Saturday, May 18, 2024

Next Generation Ion Engines Will Be Extremely Powerful

AstronomyNext Generation Ion Engines Will Be Extremely Powerful


During the Space Race, scientists in both the United States and the Soviet Union investigated the concept of ion propulsion. Like many early Space Age proposals, the concept was originally explored by luminaries like Konstantin Tsiolkovsky and Hermann Oberth – two of the “forefathers of rocketry.” Since then, the technology has been validated repeatedly by missions like the Deep Space-1 (DS-1) technology demonstrator, the ESA’s Smart-1 lunar orbiter, JAXA’s Hayabusa and Hayabysa 2 satellites, and NASA’s Dawn mission.

Looking to the future of space exploration, researchers at the NASA Glenn Research Center (GRC) have been busy developing a next-generation ion engine that combines extreme fuel efficiency with high acceleration. These efforts have led to the NASA-H71M sub-kilowatt Hall-effect thruster, a small spacecraft electric propulsion (SSEP) system that will enable new types of planetary science missions. With the help of commercial partners like SpaceLogistics, this thruster will also be used to extend the lifetimes of spacecraft that are already in orbit.

Space exploration and commercial space have benefitted from the development of small spacecraft and small satellites. These missions are notable for being cost-effective since they require less propellant to launch, can be deployed in smarms, and take advantage of rideshares. Similarly, the proliferation of small satellite constellations in Low Earth Orbit (LEO) has made low-power Hall-effect thrusters the most common electric propulsion system in space today. These systems are noted for their fuel efficiency, allowing many years of orbital maneuvers, corrections, and collision avoidance.

Nevertheless, small spacecraft will need to be able to perform challenging propulsive maneuvers like achieving escape velocity, orbital capture, and other maneuvers that require significant acceleration (delta-v). The thrust required to perform these maneuvers – 8 km/s (~5 mps) of delta-v – is beyond the capability of current and commercially available propulsion technology. Moreover, low-cost commercial electric propulsion systems have limited lifetimes and typically process only about 10% of a small spacecraft’s propellant mass.

Similarly, secondary spacecraft are becoming more common thanks to rockets with excess capacity (enabling rideshare programs). Still, these are generally limited to scientific targets that align with the primary mission’s trajectory. Additionally, secondary missions typically have limited time to collect data during high-speed flybys. What is needed is an electric propulsion system that requires low power (sub-kilowatt) and has high-propellant throughout – meaning it is capable of using lots of propellant over its lifetime.

To meet this demand, engineers at NASA Glenn are taking many advanced high-power solar electric propulsion (SEP) elements developed over the past decade and are miniaturizing them. These elements were developed as part of NASA’s Moon to Mars mission architecture, with applications including the Power and Propulsion Element (PPE) of the Lunar Gateway. A SEP system was also part of the design for a Deep Space Transport (DST), the vehicle that will conduct the first crewed missions to Mars by 2040. The NASA-H71M system, however, is expected to have a major impact on small spacecraft, expanding mission profiles and durations.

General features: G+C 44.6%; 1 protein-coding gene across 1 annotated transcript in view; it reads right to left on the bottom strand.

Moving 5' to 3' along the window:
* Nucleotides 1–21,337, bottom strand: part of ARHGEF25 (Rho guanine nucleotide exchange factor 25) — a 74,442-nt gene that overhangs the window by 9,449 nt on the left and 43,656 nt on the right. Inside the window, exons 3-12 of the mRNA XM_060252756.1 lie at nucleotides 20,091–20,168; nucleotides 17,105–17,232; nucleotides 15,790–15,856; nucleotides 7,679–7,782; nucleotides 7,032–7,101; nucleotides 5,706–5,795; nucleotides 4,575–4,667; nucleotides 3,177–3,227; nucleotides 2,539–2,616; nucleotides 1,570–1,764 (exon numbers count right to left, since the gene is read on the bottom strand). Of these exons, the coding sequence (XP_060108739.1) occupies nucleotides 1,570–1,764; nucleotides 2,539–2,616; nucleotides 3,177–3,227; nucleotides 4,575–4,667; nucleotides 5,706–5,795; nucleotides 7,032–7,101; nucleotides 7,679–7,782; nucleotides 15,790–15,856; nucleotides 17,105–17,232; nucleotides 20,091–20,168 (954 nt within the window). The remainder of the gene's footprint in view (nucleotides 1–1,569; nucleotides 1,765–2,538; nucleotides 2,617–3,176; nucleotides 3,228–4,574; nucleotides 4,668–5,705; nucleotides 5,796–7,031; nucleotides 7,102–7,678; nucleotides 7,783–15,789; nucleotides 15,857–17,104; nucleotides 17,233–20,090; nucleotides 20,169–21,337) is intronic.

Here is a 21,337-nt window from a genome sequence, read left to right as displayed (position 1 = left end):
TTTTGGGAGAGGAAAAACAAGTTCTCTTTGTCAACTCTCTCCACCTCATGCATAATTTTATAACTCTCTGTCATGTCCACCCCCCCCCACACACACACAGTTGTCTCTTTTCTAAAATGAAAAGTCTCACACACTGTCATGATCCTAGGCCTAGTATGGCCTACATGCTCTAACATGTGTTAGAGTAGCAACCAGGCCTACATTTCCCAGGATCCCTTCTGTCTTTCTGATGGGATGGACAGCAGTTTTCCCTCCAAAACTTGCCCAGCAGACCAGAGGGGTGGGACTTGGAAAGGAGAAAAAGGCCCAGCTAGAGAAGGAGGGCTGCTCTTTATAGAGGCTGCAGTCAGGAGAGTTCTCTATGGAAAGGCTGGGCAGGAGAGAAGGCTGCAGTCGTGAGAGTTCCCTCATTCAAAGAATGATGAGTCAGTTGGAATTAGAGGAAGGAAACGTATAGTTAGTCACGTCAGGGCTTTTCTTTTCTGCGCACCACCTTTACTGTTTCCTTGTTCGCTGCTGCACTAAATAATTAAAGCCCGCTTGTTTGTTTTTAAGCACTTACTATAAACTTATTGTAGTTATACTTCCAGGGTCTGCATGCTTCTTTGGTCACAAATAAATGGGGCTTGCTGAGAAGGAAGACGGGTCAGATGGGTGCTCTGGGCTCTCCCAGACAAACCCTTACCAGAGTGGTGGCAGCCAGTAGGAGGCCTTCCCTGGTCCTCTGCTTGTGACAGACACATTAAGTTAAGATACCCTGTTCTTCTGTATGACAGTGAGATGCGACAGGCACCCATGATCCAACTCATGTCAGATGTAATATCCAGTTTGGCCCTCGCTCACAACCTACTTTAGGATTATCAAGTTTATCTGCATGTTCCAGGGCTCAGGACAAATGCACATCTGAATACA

According to NASA, missions using the NASA-H71M system could operate for 15,000 hours and process over 30% of the small spacecraft’s initial mass in propellant. This system could increase the reach of secondary spacecraft, allowing them to deviate from the primary mission’s trajectory and explore a wider range of scientific targets. By allowing spacecraft to decelerate and make orbital insertions, this technology could increase mission durations and the amount of time they have to study objects.

NASA-H71M Hall-effect thruster on the Glenn Research Center Vacuum Facility 8 thrust stand (left) and Dr. Jonathan Mackey tuning the thrust stand before closing and pumping down the test facility (right). Credit: NASA GRC

It’s also beyond the needs of most commercial LEO missions, and the associated costs are generally higher than what commercial missions call for. As such, NASA continues to seek partnerships with commercial developers working on small commercial spacecraft with more ambitious mission profiles. One such partner is SpaceLogistics, a wholly owned subsidiary of Northrop Grumman that provides in-orbit satellite servicing to geosynchronous satellite operators using its proprietary Mission Extension Vehicle (MEV).

This vehicle relies on Northrop Grumman NGHT-1X Hall-effect thrusters based on the NASA-H71M design. This propulsive capability will allow the MEV to reach satellites in Geosynchronous Earth Orbit (GEO), where it will dock with customer’s satellites, extending their lives for at least six years. Through a Space Act Agreement (SAA), Northrop Grumman is conducting long-duration wear tests (LDWT) at NASA Glenn’s Vacuum Facility 11. The first three MEP spacecraft are expected to launch in 2025 and extend the lives of three GEO communication satellites.

Further Reading: NASA

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